Department of Biostatistics, Bloomberg School of Public Health, Johns Hopkins University, Program in Human Genetics and Molecular Biology, Johns Hopkins University School of Medicine, Computational Bioscience Program, University of Colorado, Denver, Department of Molecular Biology and Genetics, Department of Oncology, The Sidney Kimmel Comprehensive Cancer Center, Johns Hopkins Hospital, Department of Pathology, Johns Hopkins University, High Throughput Biology Center, Johns Hopkins University School of Medicine, Johns Hopkins University, Center for Epigenetics, Johns Hopkins University School of Medicine, Department of Pediatrics, Johns Hopkins University School of Medicine, Baltimore, MD and Department of Biostatistics and Computational Biology, Dana Farber Cancer Institute, Boston, Massachusetts, MA, USADepartment of Biostatistics, Bloomberg School of Public Health, Johns Hopkins University, Program in Human Genetics and Molecular Biology, Johns Hopkins University School of Medicine, Computational Bioscience Program, University of Colorado, Denver, Department of Molecular Biology and Genetics, Department of Oncology, The Sidney Kimmel Comprehensive Cancer Center, Johns Hopkins Hospital, Department of Pathology, Johns Hopkins University, High Throughput Biology Center, Johns Hopkins University School of Medicine, Johns Hopkins University, Center for Epigenetics, Johns Hopkins University School of Medicine, Department of Pediatrics, Johns Hopkins University School of Medicine, Baltimore, MD and Department of Biostatistics and Computational Biology, Dana Farber Cancer Institute, Boston, Massachusetts, MA, USA.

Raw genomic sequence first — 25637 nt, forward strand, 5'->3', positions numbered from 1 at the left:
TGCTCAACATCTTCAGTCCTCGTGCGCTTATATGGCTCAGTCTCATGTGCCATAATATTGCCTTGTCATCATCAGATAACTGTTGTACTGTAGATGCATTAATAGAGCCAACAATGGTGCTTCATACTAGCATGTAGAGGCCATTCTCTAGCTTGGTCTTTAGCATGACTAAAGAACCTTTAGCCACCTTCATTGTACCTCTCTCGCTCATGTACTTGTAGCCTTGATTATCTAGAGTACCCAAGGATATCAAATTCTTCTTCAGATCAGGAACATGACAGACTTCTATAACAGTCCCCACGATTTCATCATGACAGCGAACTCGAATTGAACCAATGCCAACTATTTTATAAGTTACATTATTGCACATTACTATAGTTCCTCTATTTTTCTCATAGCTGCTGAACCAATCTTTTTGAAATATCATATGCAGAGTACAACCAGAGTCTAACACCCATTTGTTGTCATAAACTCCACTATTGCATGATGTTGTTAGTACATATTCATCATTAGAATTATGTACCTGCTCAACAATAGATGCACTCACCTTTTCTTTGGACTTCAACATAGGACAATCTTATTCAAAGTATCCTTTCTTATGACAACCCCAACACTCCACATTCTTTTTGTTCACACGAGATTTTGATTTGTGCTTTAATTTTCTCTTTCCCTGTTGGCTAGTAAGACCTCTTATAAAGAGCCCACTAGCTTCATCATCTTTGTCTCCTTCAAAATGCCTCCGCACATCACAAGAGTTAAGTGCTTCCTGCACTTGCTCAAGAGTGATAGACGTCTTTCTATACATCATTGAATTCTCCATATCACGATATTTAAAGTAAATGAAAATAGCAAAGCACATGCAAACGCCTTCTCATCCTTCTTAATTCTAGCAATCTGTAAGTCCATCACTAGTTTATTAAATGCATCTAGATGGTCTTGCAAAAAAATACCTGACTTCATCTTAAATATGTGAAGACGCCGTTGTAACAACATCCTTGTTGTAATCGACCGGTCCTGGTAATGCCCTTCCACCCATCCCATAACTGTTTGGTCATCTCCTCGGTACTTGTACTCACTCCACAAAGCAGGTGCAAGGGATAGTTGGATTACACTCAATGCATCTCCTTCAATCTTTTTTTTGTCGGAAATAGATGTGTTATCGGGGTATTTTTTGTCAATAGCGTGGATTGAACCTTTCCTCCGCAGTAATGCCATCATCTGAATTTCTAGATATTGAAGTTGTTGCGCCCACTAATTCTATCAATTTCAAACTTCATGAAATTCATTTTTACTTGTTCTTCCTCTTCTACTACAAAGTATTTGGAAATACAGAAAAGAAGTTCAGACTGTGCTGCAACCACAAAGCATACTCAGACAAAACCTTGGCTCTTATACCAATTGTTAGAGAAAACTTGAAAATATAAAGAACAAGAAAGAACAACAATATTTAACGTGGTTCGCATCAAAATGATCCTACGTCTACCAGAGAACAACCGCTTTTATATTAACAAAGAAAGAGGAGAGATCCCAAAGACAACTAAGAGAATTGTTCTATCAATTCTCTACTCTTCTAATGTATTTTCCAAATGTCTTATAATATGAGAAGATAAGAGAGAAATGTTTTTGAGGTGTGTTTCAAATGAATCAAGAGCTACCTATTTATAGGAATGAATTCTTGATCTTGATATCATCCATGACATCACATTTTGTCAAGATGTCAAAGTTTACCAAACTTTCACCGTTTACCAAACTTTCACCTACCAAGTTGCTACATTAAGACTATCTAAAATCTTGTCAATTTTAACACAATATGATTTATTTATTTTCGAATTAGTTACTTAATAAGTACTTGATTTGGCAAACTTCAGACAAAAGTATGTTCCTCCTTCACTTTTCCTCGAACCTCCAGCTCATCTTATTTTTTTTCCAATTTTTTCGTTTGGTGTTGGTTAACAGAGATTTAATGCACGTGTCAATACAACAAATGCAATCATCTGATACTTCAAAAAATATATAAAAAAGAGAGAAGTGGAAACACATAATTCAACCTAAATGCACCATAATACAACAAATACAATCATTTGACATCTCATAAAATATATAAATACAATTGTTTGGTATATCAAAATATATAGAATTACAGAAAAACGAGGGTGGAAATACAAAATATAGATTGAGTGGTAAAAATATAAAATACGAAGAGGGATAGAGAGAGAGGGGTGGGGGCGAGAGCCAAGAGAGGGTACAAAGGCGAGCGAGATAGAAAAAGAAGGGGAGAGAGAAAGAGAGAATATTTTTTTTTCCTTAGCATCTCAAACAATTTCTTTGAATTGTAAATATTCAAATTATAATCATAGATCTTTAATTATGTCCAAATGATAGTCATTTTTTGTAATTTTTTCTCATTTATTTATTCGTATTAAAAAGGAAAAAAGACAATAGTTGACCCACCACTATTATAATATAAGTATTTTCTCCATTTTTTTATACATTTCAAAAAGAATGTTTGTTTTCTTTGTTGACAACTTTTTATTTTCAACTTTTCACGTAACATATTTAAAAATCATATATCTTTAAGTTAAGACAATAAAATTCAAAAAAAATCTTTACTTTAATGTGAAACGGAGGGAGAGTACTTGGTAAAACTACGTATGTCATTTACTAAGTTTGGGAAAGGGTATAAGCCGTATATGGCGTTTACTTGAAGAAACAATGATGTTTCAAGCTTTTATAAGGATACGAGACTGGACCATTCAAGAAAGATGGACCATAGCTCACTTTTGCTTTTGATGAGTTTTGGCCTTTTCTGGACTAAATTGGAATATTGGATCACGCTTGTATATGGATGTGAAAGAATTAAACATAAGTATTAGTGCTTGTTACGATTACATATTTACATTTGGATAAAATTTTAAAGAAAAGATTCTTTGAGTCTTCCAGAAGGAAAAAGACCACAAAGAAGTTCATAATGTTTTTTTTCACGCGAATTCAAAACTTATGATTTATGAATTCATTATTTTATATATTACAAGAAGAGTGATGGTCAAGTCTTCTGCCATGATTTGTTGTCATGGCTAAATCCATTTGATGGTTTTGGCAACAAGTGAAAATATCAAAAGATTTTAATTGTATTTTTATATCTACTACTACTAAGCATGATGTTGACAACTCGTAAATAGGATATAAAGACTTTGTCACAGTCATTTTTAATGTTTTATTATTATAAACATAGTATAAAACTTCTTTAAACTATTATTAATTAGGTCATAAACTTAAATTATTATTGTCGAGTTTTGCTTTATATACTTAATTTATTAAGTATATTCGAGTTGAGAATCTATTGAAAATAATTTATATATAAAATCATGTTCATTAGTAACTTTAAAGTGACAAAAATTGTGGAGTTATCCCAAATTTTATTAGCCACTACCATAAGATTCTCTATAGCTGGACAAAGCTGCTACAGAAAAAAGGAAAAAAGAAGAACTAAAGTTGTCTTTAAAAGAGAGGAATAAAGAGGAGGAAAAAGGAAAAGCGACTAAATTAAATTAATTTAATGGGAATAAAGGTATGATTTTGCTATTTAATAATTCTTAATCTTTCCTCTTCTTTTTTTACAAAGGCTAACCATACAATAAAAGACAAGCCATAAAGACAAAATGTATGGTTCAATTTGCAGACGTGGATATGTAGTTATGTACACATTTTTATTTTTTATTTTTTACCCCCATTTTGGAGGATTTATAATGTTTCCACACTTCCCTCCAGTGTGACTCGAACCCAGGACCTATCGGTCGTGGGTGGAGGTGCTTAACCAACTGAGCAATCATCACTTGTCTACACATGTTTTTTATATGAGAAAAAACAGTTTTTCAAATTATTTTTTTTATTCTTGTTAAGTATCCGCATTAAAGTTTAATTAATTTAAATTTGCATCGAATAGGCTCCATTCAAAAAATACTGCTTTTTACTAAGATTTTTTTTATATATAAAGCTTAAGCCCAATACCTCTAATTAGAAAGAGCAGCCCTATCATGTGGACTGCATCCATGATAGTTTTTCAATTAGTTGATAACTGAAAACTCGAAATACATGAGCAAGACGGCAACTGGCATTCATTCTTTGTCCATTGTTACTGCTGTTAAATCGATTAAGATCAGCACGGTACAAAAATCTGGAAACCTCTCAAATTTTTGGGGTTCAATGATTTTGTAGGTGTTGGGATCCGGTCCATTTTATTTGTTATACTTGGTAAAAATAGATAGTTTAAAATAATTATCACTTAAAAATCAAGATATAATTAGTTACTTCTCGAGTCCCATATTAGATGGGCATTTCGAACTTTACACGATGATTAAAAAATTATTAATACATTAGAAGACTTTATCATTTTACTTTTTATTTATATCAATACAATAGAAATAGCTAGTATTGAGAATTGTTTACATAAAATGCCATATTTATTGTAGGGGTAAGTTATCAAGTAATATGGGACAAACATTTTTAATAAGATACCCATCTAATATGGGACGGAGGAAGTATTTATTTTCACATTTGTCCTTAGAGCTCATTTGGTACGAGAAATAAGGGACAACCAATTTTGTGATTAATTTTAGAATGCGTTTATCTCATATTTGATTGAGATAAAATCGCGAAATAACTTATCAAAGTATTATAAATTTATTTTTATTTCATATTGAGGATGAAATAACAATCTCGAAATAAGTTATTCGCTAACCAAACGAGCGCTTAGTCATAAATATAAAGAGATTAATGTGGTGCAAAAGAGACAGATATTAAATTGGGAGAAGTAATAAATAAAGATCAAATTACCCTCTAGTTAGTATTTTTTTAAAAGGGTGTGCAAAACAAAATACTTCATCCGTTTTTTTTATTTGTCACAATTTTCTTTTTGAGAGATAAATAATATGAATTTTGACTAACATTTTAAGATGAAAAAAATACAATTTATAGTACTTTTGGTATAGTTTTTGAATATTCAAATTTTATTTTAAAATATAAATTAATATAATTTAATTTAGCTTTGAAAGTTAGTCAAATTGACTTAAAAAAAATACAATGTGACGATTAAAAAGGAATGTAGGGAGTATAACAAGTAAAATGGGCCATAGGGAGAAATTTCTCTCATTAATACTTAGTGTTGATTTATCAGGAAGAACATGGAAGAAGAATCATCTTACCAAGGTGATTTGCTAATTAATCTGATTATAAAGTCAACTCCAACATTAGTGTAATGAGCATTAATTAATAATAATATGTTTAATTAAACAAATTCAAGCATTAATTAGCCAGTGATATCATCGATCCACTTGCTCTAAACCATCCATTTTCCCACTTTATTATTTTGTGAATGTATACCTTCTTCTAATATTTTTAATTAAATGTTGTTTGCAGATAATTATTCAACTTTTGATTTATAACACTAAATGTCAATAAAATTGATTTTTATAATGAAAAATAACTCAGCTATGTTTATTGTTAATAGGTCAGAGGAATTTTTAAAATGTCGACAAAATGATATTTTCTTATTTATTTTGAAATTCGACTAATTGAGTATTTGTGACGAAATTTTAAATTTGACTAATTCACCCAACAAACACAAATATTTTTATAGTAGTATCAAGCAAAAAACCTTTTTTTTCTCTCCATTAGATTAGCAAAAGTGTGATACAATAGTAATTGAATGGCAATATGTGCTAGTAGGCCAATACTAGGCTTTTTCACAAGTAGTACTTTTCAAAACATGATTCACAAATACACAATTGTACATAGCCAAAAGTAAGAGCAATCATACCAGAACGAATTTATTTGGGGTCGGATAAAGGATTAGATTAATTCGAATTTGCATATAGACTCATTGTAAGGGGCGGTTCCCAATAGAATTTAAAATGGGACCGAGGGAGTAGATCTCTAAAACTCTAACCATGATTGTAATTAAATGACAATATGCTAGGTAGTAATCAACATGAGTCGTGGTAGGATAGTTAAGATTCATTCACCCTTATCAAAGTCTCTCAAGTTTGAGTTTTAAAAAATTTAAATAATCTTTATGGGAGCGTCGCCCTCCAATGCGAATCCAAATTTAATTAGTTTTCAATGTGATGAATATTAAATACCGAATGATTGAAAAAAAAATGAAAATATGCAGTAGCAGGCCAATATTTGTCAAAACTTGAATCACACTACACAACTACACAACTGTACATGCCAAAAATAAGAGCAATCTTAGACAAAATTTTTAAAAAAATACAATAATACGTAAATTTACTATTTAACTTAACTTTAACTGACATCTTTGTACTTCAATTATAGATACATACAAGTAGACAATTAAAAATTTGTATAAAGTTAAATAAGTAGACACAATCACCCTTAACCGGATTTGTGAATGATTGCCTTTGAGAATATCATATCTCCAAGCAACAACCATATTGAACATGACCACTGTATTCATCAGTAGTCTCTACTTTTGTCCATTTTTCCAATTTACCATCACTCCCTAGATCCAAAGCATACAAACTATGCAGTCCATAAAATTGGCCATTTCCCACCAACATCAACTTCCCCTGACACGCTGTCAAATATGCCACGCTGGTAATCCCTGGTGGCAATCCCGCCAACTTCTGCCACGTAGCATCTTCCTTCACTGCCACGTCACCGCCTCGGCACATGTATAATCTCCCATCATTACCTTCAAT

Abstract

MOTIVATION:

Repetitive sequences account for approximately half of the human genome. Accurately ascertaining sequences in these regions with next generation sequencers is challenging, and requires a different set of analytical techniques than for reads originating from unique sequences. Complicating the matter are repetitive regions subject to programmed rearrangements, as is the case with the antigen-binding domains in the Immunoglobulin (Ig) and T-cell receptor (TCR) loci.

RESULTS:

We developed a probability-based score and visualization method to aid in distinguishing true structural variants from alignment artifacts. We demonstrate the usefulness of this method in its ability to separate real structural variants from false positives generated with existing upstream analysis tools. We validated our approach using both target-capture and whole-genome experiments. Capture sequencing reads were generated from primary lymphoid tumors, cancer cell lines and an EBV-transformed lymphoblast cell line over the Ig and TCR loci. Whole-genome sequencing reads were from a lymphoblastoid cell-line.

AVAILABILITY:

We implement our method as an R package available at https://github.com/Eitan177/targetSeqView. Code to reproduce the figures and results are also available.

PMID:
24501098
PMCID:
PMC4029030
DOI:
10.1093/bioinformatics/btu054
[Indexed for MEDLINE]
Free PMC Article